Was it having a minor mental breakdown fueled by alcohol? Was it skipping a group interview for a job abroad the day after taping? Was it allowing myself to be manipulated and coerced into saying and doing things I didn’t want to do? Was it making out with a stranger in front of cameras that was broadcast to an audience, both in studio and across the US?
Hard to say really.
From the scripted “plea” I had to read in my fake apartment alongside a montage of photos I submitted of me with other guys (their faces blurred out), begging the host to help me because my ovaries are on life support and I’m about to wind up in Crazy Cat Lady Spinsterville, to being instructed by Jacques, the field producer who donned a drivers cap and ascot, to answer a phone call during the date with Bachelor #1 and not apologize for it, to being handed a vodka martini in a tumblers during the date with Bachelor #2 and encouraged to shoot it, suddenly I didn’t feel in control of how I was going to be perceived at all.
While I’d never answer my phone during a date, unless it was an emergency and even then I’d explain what happened and apologize profusely, this is what they “needed” to make a compelling story. How could I be The Worst Dater in Illinois if I didn’t actually do anything wrong? I also mistakenly assumed those closest to me would know I would never be that rude, but instead I got a text from my brother: “You answered your phone on a first date? No wonder you’re single!”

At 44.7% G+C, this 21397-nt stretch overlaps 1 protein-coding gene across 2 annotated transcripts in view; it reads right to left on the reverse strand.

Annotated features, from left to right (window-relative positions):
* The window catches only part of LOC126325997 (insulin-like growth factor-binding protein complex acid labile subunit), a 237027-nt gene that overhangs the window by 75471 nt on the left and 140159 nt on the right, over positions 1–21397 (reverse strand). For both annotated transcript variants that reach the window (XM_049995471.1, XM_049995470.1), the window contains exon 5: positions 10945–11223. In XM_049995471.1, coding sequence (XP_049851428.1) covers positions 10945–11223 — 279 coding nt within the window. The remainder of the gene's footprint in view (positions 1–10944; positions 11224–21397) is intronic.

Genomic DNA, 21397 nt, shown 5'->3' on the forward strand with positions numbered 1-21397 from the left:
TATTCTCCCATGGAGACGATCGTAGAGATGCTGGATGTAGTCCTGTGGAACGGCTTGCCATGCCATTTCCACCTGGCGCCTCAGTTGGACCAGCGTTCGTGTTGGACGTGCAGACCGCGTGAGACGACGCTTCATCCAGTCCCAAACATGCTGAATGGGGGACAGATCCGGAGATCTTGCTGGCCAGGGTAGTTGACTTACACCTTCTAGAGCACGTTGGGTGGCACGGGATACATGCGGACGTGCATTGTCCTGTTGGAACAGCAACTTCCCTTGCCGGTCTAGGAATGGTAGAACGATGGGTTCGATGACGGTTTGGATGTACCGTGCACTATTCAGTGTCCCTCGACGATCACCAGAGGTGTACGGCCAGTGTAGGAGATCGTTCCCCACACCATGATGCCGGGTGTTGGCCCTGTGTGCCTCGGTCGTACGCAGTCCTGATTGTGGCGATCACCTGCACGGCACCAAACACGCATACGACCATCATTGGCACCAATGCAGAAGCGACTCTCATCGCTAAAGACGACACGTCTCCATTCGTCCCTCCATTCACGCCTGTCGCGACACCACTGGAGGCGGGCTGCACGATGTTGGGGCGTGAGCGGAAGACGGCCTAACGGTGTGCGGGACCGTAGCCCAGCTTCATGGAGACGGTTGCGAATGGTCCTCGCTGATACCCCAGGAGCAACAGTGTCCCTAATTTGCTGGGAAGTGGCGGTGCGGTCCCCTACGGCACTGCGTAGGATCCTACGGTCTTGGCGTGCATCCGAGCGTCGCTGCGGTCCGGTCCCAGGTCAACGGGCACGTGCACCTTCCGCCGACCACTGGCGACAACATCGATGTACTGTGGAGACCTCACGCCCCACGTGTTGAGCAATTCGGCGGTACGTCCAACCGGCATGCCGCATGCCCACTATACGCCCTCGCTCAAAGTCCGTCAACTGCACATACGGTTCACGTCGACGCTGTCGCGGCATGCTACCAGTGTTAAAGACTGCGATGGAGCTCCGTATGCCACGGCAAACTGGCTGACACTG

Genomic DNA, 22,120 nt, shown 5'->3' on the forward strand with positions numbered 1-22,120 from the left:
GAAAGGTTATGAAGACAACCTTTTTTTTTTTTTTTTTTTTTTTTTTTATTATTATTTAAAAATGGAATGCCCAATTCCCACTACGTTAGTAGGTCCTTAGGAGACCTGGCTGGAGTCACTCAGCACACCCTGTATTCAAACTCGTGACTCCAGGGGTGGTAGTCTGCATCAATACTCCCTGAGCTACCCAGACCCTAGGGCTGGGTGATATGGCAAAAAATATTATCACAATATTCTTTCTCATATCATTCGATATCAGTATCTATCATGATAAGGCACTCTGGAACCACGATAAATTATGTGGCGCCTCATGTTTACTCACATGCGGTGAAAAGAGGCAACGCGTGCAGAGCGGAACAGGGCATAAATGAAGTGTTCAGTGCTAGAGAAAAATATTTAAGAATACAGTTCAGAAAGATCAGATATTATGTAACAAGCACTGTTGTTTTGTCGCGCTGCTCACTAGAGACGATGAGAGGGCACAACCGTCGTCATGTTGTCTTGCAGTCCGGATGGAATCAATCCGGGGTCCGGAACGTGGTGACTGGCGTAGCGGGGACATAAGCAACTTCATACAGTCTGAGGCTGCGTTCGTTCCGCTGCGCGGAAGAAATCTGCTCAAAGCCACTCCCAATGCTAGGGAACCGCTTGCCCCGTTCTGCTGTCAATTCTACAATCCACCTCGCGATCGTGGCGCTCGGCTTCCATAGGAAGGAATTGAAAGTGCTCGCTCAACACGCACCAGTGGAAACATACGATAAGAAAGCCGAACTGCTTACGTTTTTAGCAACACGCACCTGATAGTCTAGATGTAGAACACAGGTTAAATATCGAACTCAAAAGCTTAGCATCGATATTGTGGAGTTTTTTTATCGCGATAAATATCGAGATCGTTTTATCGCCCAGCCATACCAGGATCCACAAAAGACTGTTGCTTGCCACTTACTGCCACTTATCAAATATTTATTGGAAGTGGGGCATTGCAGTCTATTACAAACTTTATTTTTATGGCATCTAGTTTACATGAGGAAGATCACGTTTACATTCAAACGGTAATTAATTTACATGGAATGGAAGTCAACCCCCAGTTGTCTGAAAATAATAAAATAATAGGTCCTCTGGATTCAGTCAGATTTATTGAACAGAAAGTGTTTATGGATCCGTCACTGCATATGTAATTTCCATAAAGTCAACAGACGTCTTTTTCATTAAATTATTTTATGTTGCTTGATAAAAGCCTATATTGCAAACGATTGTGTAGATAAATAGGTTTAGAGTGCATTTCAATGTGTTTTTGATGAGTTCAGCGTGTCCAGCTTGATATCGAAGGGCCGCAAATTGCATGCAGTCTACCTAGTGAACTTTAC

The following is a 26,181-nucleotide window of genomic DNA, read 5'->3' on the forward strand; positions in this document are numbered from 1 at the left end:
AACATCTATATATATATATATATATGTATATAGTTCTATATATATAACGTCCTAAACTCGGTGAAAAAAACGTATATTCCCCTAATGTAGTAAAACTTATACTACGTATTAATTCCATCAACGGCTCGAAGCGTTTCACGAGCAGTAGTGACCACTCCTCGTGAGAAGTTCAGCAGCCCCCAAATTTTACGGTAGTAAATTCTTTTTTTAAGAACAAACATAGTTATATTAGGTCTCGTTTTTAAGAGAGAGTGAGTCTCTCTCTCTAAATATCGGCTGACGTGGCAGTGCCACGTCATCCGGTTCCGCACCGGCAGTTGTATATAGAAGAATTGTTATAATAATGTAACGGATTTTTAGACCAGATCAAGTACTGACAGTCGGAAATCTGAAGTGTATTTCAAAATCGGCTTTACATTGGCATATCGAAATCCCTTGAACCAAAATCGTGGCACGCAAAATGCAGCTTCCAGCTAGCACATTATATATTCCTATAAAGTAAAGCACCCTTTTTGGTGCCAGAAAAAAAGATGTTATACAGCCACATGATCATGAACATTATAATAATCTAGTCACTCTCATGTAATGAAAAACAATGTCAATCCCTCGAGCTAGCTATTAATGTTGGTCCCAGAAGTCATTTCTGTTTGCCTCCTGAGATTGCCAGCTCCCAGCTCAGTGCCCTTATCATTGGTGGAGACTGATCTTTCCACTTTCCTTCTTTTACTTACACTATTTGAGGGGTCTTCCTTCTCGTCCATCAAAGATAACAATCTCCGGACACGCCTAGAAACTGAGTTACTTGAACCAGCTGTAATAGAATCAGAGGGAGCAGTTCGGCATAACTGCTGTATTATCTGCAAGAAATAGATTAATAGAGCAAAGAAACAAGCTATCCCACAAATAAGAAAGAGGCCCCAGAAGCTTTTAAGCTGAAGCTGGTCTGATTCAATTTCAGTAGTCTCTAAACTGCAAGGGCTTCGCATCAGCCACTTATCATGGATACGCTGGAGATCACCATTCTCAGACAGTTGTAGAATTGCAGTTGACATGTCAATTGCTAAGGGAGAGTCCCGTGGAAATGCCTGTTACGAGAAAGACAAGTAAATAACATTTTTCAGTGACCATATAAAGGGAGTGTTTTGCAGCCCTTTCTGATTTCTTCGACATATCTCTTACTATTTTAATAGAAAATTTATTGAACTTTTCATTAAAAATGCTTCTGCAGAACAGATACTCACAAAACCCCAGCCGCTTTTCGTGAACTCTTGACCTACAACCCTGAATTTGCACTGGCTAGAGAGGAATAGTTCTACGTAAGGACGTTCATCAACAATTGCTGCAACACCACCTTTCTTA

Even worse was that getting drunk and making out with a stranger at a bar wasn’t even all that far from reality. The reason they poured that drink out of the martini glass and into a more chuggable glass was because after I balked at their suggestion to kiss Bachelor #2, I said faintly, “I probably would if I had more to drink.” Bring that girl on an empty stomach more vodka and let the cameras roll!
I left that night drunker than I’d been in years. I also made a complete fool of myself by telling Bachelor #2 he should meet me somewhere for a drink afterwards. I’m pretty sure my exact words were “I’ll meet you anywhere”. He gave me his card with his number and of the three texts I sent, he only responded to one.
I passed out in my bed fully clothed, clutching my cellphone.
I didn’t get to see the footage until I was onstage with the host. Again, most of my banter was scripted and the stylists made me up to the point of being almost unrecognizable. My mom said I looked like Connie Chung. I also didn’t get to go home when my segment was over and instead was whisked away on a second date with Bachelor #1 because that’s who the host wanted me to like (and I had gotten along with him, but then had to “blow” it by answering my phone). A web producer came with, but this time we were able to talk without the cameras on us. He gave me a ride home and we exchanged numbers.
The show aired the week of Valentine’s Day. I convinced myself that no matter how bad it would be, like everything news and internet related, no one would remember or care about it after a day or two. For the most part, I was right.
But the real kicker was this:
I hadn’t heard from Bachelor #1 until the day the show aired (which was two weeks later). We made plans to hang out and met for drinks. After a couple hours of great conversation, he dropped me off and said he’d like to hangout again, but had a busy upcoming week.
Days passed and I sent one text saying I hoped he had fun at a concert he told me about. He responded, “Thanks, should be a good time.”
A couple days later, I went to visit my friend who bartends on a Sunday morning. I sat at her bar eating brunch by myself when I see him walk in with another guy and sit on the opposite end. I get up to say hello and he introduces me to his little brother as his “television girlfriend”. I tell him I’m off to an interview in a bit and when I go to leave he wishes me luck.
I never heard from him again.
It turns out the worst part of being on television and given the title of The Worst Dater in Illinois is that it might be true.